Isaac Twinn steps in: ‘steep learning curve’ for new Sawridge Chief

Joe McWilliams
Lakeside Leader

It took two tries, but Isaac Twinn is now the duly elected chief of the Sawridge First Nation. He takes over in that position from his older brother Roland Twinn, who had been chief for quite a few years.

He couldn’t tell us what the voting numbers were, just that “it was close.”

Joining Isaac Twinn on the new council are Sam Twinn and Jeanine Potskin.

Twinn is the son of former chief and Canadian senator Walter Twinn, and Walter’s second wife Catherine.

Twinn is quite young – he just turned 31 – and is still working on an advanced law degree, at Columbia University in New York. He got his first law degree at Osgoode Hall Law School in Toronto, following a bachelor’s degree in native studies from the University of Alberta. The Columbia degree is in international systems, which he says, is “useful for my interest in the rights of Indigenous peoples.”

Asked what being chief has been like so far, Twinn says: “It’s a big job, a steep learning curve.”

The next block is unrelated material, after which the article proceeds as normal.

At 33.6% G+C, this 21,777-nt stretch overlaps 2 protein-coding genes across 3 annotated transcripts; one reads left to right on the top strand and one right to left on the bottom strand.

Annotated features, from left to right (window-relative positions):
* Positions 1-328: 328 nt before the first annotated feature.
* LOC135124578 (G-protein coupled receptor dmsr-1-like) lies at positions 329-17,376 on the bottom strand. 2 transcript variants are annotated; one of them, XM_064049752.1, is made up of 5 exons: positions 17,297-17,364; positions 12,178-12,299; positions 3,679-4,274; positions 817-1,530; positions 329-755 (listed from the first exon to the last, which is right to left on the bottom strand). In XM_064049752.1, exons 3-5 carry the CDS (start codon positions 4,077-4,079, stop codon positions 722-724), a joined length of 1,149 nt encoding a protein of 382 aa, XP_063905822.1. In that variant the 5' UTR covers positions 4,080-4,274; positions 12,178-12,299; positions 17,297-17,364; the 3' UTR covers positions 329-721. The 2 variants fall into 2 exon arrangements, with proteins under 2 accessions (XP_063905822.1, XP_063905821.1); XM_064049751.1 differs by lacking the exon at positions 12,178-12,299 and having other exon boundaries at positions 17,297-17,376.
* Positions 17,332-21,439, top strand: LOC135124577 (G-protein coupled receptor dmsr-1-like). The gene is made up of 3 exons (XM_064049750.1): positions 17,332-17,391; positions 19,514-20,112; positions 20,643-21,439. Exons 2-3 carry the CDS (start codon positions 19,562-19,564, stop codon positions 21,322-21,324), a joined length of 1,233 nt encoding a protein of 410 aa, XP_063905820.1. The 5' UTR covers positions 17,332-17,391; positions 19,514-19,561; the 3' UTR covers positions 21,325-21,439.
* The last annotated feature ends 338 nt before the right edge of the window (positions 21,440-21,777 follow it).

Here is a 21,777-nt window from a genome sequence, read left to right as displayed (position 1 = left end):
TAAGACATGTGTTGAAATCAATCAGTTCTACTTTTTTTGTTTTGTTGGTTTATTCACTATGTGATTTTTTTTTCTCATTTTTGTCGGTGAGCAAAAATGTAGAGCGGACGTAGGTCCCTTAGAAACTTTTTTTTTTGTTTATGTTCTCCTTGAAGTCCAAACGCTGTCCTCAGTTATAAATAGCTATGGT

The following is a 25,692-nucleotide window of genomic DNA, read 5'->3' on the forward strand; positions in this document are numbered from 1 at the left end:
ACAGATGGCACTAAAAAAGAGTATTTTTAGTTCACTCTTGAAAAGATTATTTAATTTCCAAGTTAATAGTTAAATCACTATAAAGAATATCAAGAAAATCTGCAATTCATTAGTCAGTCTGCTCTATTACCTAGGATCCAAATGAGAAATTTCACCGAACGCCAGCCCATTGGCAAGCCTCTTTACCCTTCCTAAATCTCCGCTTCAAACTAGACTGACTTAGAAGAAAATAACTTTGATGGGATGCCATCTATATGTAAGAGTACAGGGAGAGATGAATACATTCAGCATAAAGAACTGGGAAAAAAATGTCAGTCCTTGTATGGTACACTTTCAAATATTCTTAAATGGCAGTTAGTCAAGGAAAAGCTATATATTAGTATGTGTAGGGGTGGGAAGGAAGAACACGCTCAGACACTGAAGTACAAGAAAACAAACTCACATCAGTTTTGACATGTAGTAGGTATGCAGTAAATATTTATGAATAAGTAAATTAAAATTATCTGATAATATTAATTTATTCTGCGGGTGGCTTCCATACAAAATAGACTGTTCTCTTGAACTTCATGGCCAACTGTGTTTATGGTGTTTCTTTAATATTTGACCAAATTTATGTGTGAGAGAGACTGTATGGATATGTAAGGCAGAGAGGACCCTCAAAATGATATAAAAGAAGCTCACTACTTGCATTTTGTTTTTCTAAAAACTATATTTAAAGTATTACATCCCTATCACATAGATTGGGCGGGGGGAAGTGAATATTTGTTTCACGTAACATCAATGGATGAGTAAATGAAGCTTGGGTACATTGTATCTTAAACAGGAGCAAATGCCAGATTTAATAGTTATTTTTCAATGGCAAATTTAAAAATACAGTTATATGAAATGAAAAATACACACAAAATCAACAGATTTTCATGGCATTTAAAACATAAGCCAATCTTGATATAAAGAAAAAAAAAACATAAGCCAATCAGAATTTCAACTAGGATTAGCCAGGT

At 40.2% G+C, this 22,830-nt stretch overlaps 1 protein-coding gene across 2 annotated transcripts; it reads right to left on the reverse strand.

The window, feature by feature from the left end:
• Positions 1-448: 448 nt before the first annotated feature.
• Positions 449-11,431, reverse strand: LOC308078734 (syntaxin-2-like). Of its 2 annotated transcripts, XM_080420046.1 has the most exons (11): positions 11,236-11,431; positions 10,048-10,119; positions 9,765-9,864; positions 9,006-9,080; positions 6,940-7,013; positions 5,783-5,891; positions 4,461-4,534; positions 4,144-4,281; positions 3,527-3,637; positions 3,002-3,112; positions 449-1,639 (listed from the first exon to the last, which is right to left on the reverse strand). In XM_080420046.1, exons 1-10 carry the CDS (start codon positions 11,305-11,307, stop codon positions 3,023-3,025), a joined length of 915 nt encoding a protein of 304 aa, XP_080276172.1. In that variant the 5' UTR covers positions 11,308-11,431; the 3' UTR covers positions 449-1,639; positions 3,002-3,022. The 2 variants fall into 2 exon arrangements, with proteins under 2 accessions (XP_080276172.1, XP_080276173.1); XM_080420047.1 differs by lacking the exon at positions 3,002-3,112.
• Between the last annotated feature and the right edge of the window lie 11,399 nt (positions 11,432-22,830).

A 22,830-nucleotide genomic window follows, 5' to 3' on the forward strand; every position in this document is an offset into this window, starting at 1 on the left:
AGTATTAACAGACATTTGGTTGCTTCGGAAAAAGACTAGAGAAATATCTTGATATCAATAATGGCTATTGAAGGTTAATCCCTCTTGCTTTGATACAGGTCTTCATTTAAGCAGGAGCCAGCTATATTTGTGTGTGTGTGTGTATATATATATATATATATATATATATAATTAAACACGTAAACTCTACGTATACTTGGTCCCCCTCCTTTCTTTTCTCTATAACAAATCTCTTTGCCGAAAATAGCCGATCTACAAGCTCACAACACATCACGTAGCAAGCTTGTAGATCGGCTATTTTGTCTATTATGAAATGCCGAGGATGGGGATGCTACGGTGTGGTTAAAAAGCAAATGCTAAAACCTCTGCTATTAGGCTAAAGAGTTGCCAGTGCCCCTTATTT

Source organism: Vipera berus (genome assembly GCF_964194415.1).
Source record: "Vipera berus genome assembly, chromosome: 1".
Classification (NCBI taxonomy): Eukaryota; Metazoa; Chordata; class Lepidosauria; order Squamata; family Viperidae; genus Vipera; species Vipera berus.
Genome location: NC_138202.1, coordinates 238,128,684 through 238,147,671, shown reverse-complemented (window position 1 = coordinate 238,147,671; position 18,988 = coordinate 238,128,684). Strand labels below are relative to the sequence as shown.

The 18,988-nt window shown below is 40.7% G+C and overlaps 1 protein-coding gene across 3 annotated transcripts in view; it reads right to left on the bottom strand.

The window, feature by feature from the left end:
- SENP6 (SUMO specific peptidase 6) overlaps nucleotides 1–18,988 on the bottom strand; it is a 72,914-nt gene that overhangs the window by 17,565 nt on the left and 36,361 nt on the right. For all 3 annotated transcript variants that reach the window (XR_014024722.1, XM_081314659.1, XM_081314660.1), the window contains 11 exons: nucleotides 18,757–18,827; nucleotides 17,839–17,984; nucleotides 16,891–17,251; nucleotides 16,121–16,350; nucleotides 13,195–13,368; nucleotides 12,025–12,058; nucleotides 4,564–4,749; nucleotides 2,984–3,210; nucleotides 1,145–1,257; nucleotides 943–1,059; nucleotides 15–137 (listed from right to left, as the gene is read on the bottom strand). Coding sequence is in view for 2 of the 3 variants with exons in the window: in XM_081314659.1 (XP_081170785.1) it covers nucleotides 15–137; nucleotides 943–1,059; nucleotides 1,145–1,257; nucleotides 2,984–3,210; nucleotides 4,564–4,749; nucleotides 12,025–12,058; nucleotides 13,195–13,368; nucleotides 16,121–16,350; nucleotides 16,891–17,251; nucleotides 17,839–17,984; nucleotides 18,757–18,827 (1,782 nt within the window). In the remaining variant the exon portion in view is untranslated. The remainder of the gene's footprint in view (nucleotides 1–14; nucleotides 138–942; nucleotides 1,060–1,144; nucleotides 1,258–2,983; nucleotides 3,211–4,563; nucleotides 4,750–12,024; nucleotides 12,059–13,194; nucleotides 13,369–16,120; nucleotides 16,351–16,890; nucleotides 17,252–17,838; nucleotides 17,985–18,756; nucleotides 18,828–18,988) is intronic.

The Sawridge is known for being small in numbers, but big in economic clout, locally. Its status in the Slave Lake area as one of the biggest employers is not the same as it once was, having sold off the hotel, apartments and the downtown mall several years ago. The truckstop – now known as the Sawridge Travel Centre – remains a fixture on the local business scene. The Sawridge Group has hotels in various locations around Alberta, among other business interests. One of those is alternative energy, Twinn says.

When it comes to his goals as chief, Twinn says community and cultural development are high priority items for him. Also, “forward-thinking economic development.”

Having said that, Twinn adds that whatever he does will be “in collaboration with the Sawridge people,” along with his fellow council members. “It is a community process.”

The former chief was noted for pioneering a new relationship with the Town of Slave Lake and the M.D. of Lesser Slave River, called the Regional Tri-Council. Asked how he sees that, Twinn says meeting with the mayor and the reeve is one of the things on his list.

“That’s important work that they do,” he says.

Twinn’s term as chief runs for four years.

Chief Isaac Twinn

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